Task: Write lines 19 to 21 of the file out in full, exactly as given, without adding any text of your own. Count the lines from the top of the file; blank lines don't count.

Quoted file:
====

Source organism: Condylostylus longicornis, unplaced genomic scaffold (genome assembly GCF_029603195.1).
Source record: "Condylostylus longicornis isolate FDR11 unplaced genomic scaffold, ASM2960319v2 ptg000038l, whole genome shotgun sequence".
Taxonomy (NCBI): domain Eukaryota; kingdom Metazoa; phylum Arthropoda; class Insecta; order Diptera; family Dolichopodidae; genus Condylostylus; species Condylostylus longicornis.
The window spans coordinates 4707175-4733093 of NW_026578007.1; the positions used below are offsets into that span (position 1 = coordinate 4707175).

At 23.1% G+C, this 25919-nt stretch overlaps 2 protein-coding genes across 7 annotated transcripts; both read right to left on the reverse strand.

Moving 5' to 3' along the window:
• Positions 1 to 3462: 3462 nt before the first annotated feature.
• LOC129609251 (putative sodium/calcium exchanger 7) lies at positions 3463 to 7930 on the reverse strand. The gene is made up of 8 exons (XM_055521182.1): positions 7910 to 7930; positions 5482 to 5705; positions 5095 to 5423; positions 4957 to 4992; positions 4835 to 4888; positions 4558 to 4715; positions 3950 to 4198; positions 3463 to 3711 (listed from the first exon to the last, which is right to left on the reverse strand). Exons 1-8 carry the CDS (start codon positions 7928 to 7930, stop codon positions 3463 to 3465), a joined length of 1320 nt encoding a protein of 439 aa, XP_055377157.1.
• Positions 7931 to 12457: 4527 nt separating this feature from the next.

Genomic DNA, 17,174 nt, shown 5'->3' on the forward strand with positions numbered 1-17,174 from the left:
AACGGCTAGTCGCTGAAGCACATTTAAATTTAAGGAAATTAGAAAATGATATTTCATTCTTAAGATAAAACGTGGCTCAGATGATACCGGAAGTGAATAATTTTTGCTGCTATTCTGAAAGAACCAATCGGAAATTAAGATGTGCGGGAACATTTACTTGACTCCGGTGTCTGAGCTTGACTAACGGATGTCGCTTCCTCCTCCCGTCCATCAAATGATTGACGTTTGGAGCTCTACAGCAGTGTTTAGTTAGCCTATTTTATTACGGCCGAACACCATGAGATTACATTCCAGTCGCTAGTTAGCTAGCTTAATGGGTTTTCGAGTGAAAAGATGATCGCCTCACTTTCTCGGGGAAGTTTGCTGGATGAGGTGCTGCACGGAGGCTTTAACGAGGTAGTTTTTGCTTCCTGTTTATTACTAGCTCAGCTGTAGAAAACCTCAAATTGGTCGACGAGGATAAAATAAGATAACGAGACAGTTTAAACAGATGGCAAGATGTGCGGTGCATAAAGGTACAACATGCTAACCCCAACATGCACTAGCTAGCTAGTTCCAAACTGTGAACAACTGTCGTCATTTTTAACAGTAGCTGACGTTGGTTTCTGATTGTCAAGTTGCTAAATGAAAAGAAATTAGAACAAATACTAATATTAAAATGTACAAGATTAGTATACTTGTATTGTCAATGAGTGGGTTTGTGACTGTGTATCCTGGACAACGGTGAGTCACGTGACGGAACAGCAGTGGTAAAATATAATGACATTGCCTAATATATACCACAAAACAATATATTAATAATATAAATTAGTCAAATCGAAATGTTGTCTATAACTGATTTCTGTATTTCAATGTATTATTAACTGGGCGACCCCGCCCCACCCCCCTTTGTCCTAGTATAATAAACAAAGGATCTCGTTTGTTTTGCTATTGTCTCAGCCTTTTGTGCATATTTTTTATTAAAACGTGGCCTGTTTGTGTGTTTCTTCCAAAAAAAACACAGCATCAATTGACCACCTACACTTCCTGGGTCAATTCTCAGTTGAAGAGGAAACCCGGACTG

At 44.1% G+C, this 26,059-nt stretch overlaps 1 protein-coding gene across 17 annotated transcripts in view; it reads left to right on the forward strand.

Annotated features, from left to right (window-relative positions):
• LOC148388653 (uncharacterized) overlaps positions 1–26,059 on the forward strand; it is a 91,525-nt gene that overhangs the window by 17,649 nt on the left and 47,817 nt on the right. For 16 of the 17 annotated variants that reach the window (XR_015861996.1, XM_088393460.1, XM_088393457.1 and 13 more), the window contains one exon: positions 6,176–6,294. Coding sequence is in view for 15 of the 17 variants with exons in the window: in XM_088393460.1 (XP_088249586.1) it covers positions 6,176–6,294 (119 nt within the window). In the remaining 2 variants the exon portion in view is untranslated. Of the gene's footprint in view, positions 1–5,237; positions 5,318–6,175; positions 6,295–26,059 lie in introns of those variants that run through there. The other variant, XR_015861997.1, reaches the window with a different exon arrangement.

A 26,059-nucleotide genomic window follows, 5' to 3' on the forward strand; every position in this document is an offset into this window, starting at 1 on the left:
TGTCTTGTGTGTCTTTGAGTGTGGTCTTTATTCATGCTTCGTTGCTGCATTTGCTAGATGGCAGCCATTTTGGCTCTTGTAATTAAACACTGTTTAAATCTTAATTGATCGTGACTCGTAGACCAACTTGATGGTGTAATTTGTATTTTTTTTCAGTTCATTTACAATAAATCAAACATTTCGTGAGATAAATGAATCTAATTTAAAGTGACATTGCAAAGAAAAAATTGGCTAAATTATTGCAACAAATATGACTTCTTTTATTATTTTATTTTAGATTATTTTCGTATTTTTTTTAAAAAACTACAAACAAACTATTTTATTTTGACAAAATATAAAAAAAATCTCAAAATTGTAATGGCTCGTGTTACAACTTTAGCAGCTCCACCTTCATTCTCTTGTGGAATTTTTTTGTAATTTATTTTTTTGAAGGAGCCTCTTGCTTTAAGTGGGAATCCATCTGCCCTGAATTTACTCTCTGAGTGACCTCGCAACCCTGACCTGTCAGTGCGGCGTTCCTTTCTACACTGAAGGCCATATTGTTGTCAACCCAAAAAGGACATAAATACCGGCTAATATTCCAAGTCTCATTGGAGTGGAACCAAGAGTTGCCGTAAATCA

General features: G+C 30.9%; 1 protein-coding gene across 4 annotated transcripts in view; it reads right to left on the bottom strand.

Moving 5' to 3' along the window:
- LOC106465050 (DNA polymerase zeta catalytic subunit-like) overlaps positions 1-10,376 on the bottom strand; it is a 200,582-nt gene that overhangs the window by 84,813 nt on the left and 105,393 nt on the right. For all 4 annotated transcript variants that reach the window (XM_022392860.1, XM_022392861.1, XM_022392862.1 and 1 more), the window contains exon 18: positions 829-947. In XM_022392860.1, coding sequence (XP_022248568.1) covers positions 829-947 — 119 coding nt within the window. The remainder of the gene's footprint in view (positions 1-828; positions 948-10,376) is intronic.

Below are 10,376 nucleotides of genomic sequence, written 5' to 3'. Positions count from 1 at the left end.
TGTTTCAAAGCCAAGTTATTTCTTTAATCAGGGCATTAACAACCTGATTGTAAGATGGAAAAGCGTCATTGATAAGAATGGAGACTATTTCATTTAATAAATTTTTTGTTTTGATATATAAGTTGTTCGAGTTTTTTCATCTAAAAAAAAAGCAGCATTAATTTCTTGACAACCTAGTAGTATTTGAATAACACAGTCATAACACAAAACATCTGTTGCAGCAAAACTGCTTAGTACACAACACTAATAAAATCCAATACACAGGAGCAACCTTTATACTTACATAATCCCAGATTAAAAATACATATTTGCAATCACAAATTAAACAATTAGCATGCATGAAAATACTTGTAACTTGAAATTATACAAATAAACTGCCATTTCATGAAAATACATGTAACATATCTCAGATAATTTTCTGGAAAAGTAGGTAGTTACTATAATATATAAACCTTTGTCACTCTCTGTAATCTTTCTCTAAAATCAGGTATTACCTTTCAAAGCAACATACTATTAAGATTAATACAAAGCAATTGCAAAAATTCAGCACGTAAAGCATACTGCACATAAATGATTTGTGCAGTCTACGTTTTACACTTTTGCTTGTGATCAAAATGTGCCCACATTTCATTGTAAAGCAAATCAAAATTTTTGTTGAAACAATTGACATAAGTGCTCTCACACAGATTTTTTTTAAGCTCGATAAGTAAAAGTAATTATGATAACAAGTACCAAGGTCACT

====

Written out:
- LOC106465050 (DNA polymerase zeta catalytic subunit-like) overlaps positions 1-10,376 on the bottom strand; it is a 200,582-nt gene that overhangs the window by 84,813 nt on the left and 105,393 nt on the right. For all 4 annotated transcript variants that reach the window (XM_022392860.1, XM_022392861.1, XM_022392862.1 and 1 more), the window contains exon 18: positions 829-947. In XM_022392860.1, coding sequence (XP_022248568.1) covers positions 829-947 — 119 coding nt within the window. The remainder of the gene's footprint in view (positions 1-828; positions 948-10,376) is intronic.

Below are 10,376 nucleotides of genomic sequence, written 5' to 3'. Positions count from 1 at the left end.
TGTTTCAAAGCCAAGTTATTTCTTTAATCAGGGCATTAACAACCTGATTGTAAGATGGAAAAGCGTCATTGATAAGAATGGAGACTATTTCATTTAATAAATTTTTTGTTTTGATATATAAGTTGTTCGAGTTTTTTCATCTAAAAAAAAAGCAGCATTAATTTCTTGACAACCTAGTAGTATTTGAATAACACAGTCATAACACAAAACATCTGTTGCAGCAAAACTGCTTAGTACACAACACTAATAAAATCCAATACACAGGAGCAACCTTTATACTTACATAATCCCAGATTAAAAATACATATTTGCAATCACAAATTAAACAATTAGCATGCATGAAAATACTTGTAACTTGAAATTATACAAATAAACTGCCATTTCATGAAAATACATGTAACATATCTCAGATAATTTTCTGGAAAAGTAGGTAGTTACTATAATATATAAACCTTTGTCACTCTCTGTAATCTTTCTCTAAAATCAGGTATTACCTTTCAAAGCAACATACTATTAAGATTAATACAAAGCAATTGCAAAAATTCAGCACGTAAAGCATACTGCACATAAATGATTTGTGCAGTCTACGTTTTACACTTTTGCTTGTGATCAAAATGTGCCCACATTTCATTGTAAAGCAAATCAAAATTTTTGTTGAAACAATTGACATAAGTGCTCTCACACAGATTTTTTTTAAGCTCGATAAGTAAAAGTAATTATGATAACAAGTACCAAGGTCACT